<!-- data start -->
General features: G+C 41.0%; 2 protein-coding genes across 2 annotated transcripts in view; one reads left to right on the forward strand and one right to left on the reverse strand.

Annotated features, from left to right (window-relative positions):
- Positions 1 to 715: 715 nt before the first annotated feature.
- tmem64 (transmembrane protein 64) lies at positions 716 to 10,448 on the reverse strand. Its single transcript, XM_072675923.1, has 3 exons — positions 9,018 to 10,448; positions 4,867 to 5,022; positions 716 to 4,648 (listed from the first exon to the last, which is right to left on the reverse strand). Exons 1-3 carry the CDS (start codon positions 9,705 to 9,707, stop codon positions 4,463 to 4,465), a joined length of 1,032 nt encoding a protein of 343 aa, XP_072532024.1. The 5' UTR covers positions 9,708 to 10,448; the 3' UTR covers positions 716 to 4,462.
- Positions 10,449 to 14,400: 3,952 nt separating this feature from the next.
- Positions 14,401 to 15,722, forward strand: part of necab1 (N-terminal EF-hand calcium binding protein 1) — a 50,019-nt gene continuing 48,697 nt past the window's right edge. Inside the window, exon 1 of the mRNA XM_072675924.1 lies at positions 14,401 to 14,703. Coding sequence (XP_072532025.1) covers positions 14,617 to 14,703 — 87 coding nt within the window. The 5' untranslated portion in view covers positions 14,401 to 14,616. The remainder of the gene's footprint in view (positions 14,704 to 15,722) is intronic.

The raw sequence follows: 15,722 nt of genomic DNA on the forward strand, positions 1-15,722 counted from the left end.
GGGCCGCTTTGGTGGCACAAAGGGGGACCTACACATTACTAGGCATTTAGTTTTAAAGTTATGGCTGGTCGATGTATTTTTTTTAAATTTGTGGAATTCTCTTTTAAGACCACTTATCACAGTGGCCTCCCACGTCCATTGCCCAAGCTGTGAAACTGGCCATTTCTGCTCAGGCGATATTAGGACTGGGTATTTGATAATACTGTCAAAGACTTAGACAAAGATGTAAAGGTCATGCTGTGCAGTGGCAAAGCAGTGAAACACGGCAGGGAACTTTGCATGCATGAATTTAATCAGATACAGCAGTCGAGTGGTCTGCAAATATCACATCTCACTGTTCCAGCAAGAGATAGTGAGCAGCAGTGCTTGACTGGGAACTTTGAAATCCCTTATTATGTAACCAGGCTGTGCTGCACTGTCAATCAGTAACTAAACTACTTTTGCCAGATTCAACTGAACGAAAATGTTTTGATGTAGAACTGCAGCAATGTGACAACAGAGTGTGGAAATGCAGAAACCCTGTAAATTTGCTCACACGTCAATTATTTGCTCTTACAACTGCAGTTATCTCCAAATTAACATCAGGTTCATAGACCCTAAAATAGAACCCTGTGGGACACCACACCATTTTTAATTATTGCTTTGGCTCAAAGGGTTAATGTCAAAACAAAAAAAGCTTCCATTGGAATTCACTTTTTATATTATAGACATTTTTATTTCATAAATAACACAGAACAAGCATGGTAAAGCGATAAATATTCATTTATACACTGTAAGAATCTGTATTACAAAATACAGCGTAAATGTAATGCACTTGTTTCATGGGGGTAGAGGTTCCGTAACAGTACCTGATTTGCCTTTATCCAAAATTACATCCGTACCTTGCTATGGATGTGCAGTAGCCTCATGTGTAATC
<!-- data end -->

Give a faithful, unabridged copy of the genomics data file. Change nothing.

General features: G+C 41.0%; 2 protein-coding genes across 2 annotated transcripts in view; one reads left to right on the forward strand and one right to left on the reverse strand.

Annotated features, from left to right (window-relative positions):
- Positions 1 to 715: 715 nt before the first annotated feature.
- tmem64 (transmembrane protein 64) lies at positions 716 to 10,448 on the reverse strand. Its single transcript, XM_072675923.1, has 3 exons — positions 9,018 to 10,448; positions 4,867 to 5,022; positions 716 to 4,648 (listed from the first exon to the last, which is right to left on the reverse strand). Exons 1-3 carry the CDS (start codon positions 9,705 to 9,707, stop codon positions 4,463 to 4,465), a joined length of 1,032 nt encoding a protein of 343 aa, XP_072532024.1. The 5' UTR covers positions 9,708 to 10,448; the 3' UTR covers positions 716 to 4,462.
- Positions 10,449 to 14,400: 3,952 nt separating this feature from the next.
- Positions 14,401 to 15,722, forward strand: part of necab1 (N-terminal EF-hand calcium binding protein 1) — a 50,019-nt gene continuing 48,697 nt past the window's right edge. Inside the window, exon 1 of the mRNA XM_072675924.1 lies at positions 14,401 to 14,703. Coding sequence (XP_072532025.1) covers positions 14,617 to 14,703 — 87 coding nt within the window. The 5' untranslated portion in view covers positions 14,401 to 14,616. The remainder of the gene's footprint in view (positions 14,704 to 15,722) is intronic.

The raw sequence follows: 15,722 nt of genomic DNA on the forward strand, positions 1-15,722 counted from the left end.
GGGCCGCTTTGGTGGCACAAAGGGGGACCTACACATTACTAGGCATTTAGTTTTAAAGTTATGGCTGGTCGATGTATTTTTTTTAAATTTGTGGAATTCTCTTTTAAGACCACTTATCACAGTGGCCTCCCACGTCCATTGCCCAAGCTGTGAAACTGGCCATTTCTGCTCAGGCGATATTAGGACTGGGTATTTGATAATACTGTCAAAGACTTAGACAAAGATGTAAAGGTCATGCTGTGCAGTGGCAAAGCAGTGAAACACGGCAGGGAACTTTGCATGCATGAATTTAATCAGATACAGCAGTCGAGTGGTCTGCAAATATCACATCTCACTGTTCCAGCAAGAGATAGTGAGCAGCAGTGCTTGACTGGGAACTTTGAAATCCCTTATTATGTAACCAGGCTGTGCTGCACTGTCAATCAGTAACTAAACTACTTTTGCCAGATTCAACTGAACGAAAATGTTTTGATGTAGAACTGCAGCAATGTGACAACAGAGTGTGGAAATGCAGAAACCCTGTAAATTTGCTCACACGTCAATTATTTGCTCTTACAACTGCAGTTATCTCCAAATTAACATCAGGTTCATAGACCCTAAAATAGAACCCTGTGGGACACCACACCATTTTTAATTATTGCTTTGGCTCAAAGGGTTAATGTCAAAACAAAAAAAGCTTCCATTGGAATTCACTTTTTATATTATAGACATTTTTATTTCATAAATAACACAGAACAAGCATGGTAAAGCGATAAATATTCATTTATACACTGTAAGAATCTGTATTACAAAATACAGCGTAAATGTAATGCACTTGTTTCATGGGGGTAGAGGTTCCGTAACAGTACCTGATTTGCCTTTATCCAAAATTACATCCGTACCTTGCTATGGATGTGCAGTAGCCTCATGTGTAATC